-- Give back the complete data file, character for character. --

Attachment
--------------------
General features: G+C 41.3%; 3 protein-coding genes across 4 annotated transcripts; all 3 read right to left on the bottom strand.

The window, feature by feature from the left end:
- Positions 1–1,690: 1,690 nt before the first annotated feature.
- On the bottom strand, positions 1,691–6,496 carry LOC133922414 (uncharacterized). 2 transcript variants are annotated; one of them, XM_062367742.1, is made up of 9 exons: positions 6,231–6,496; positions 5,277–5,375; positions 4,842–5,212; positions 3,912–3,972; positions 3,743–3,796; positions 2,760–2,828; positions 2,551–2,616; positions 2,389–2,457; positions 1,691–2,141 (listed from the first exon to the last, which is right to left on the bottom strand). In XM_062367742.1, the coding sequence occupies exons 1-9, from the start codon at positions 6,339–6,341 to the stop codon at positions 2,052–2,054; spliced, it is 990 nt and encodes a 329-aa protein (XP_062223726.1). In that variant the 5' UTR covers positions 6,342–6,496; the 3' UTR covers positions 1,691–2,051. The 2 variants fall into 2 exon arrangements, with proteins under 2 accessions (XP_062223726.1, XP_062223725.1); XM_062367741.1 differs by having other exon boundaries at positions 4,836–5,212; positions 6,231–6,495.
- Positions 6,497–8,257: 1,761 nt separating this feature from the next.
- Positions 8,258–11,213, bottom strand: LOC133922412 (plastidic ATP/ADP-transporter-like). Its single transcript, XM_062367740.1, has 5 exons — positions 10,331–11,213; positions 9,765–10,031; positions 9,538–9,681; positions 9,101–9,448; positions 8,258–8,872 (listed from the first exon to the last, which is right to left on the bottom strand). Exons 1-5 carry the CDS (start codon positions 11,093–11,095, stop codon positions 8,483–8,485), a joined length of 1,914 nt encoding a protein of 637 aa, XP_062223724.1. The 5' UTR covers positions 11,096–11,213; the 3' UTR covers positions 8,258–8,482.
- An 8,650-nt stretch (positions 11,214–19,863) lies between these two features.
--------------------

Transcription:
General features: G+C 41.3%; 3 protein-coding genes across 4 annotated transcripts; all 3 read right to left on the bottom strand.

The window, feature by feature from the left end:
- Positions 1–1,690: 1,690 nt before the first annotated feature.
- On the bottom strand, positions 1,691–6,496 carry LOC133922414 (uncharacterized). 2 transcript variants are annotated; one of them, XM_062367742.1, is made up of 9 exons: positions 6,231–6,496; positions 5,277–5,375; positions 4,842–5,212; positions 3,912–3,972; positions 3,743–3,796; positions 2,760–2,828; positions 2,551–2,616; positions 2,389–2,457; positions 1,691–2,141 (listed from the first exon to the last, which is right to left on the bottom strand). In XM_062367742.1, the coding sequence occupies exons 1-9, from the start codon at positions 6,339–6,341 to the stop codon at positions 2,052–2,054; spliced, it is 990 nt and encodes a 329-aa protein (XP_062223726.1). In that variant the 5' UTR covers positions 6,342–6,496; the 3' UTR covers positions 1,691–2,051. The 2 variants fall into 2 exon arrangements, with proteins under 2 accessions (XP_062223726.1, XP_062223725.1); XM_062367741.1 differs by having other exon boundaries at positions 4,836–5,212; positions 6,231–6,495.
- Positions 6,497–8,257: 1,761 nt separating this feature from the next.
- Positions 8,258–11,213, bottom strand: LOC133922412 (plastidic ATP/ADP-transporter-like). Its single transcript, XM_062367740.1, has 5 exons — positions 10,331–11,213; positions 9,765–10,031; positions 9,538–9,681; positions 9,101–9,448; positions 8,258–8,872 (listed from the first exon to the last, which is right to left on the bottom strand). Exons 1-5 carry the CDS (start codon positions 11,093–11,095, stop codon positions 8,483–8,485), a joined length of 1,914 nt encoding a protein of 637 aa, XP_062223724.1. The 5' UTR covers positions 11,096–11,213; the 3' UTR covers positions 8,258–8,482.
- An 8,650-nt stretch (positions 11,214–19,863) lies between these two features.